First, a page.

In the homes of well-to-do persons, alcoholic drinks were stored in ice houses or in cellars, of which each home had a few. They were divided into separate parts and each part was filled with ice to last through the summer. Casks were placed in the cellars, and the casks were called "pregnant and half-pregnant." The capacity of one or the other were not always and everywhere constant, but generally the "pregnant" casks held 30 "buckets" and the "half-pregnant" 15. In monastery cellars, the casks were distinguished by their huge size, perhaps 3 sazhens long and 2 sazhens wide [a sazhen = 2.13 meters]. They were never moved and drink was poured into them and taken from them through a special opening in the cellar. Drinks were first poured from the casks into pewter or other large dishes, and from these poured into smaller vessels for serving at the table.
The sale of fortified wines and all alcoholic drinks was at first unrestricted, but as it was found that excessive use caused poverty and the destruction of countless families, this prompted the Grand Prince to limit its unrestricted use. Grand Prince Ivan III completely forbade the preparation of strong drink. During the time that the ambassador of Baron Gerbenshtein was in Moscow (at the start of the 16th century), the people were allowed to consume strong drink only on certain holidays. Tsar Ivan IV built a kabak in Moscow for his oprichiny [palace guard] on the Balchug [an island in the Moscow river], and allowed them to drink as much as they wanted. Yet he did not like drunkards; he only allowed them to imbibe in kabaks and only during Holy Week, on Christmas and on Dmitry's Saturday. At all other times one would be put in prison for drinking.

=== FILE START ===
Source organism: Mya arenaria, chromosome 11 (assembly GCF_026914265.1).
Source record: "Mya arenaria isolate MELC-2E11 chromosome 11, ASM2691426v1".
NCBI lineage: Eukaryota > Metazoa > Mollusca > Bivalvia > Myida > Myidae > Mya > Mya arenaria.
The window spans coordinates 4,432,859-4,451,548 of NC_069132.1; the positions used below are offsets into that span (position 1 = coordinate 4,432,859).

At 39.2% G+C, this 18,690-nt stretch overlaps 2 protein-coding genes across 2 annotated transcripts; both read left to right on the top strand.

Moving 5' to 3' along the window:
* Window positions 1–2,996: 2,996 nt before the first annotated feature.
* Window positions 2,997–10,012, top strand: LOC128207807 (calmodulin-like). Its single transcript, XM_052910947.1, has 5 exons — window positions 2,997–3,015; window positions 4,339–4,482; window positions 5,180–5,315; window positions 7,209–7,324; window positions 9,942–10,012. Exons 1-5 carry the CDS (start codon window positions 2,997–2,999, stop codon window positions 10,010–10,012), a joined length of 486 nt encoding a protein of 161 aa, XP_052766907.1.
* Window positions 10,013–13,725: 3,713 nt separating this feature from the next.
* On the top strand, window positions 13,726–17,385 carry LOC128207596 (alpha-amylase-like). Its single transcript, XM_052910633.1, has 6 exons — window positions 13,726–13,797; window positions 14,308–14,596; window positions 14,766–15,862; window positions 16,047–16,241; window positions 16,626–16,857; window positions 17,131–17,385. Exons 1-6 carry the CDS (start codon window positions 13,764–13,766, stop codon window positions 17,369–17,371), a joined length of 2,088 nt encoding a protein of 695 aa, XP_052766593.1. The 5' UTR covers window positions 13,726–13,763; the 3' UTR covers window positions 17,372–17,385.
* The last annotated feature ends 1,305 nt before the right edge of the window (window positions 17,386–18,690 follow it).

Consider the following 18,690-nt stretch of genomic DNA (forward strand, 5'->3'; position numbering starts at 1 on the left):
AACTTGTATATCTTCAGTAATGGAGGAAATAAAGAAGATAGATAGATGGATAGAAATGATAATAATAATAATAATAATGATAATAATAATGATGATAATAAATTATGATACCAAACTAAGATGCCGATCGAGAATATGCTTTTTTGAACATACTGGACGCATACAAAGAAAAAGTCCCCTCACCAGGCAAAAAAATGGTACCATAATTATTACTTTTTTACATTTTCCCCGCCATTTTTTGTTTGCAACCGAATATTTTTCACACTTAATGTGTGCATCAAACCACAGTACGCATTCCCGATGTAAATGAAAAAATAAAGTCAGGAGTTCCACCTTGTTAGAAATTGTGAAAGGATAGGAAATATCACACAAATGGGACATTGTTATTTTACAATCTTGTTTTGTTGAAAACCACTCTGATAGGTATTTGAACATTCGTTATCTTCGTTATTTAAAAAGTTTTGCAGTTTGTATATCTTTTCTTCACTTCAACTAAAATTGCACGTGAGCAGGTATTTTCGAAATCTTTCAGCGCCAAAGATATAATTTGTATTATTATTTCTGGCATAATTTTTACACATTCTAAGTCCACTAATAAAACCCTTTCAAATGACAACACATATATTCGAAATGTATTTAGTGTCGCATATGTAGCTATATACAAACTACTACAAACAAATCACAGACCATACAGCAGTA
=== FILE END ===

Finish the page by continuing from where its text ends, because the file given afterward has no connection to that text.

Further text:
Tsar Fyodor ordered the destruction of kabaks, but Boris Godunov, thinking more about state revenues than about public morals, ordered them to be built again and allowed all strong drink to be sold and taken away. At the beginning of the 17th century there were kabaks in every city and village, and they were called kruzhechnye dvori, from the word kruzhka--the mug which was used to measure wine [dvor means "courtyard"]. In Siberia such dvors appeared in 1617 almost as a punishment. But so many stopped working, giving themselves over to a life of drunkenness and misery, that Tsar Mikhail Fyodorovich destroyed all kabaks and established drinking houses where wine was sold only in bulk quantities. Tsar Aleksey again permitted purchase and take-away of liquor, ordering that a single kabak be constructed in every town, and three in Moscow. As a consequence, they multiplied beyond measure.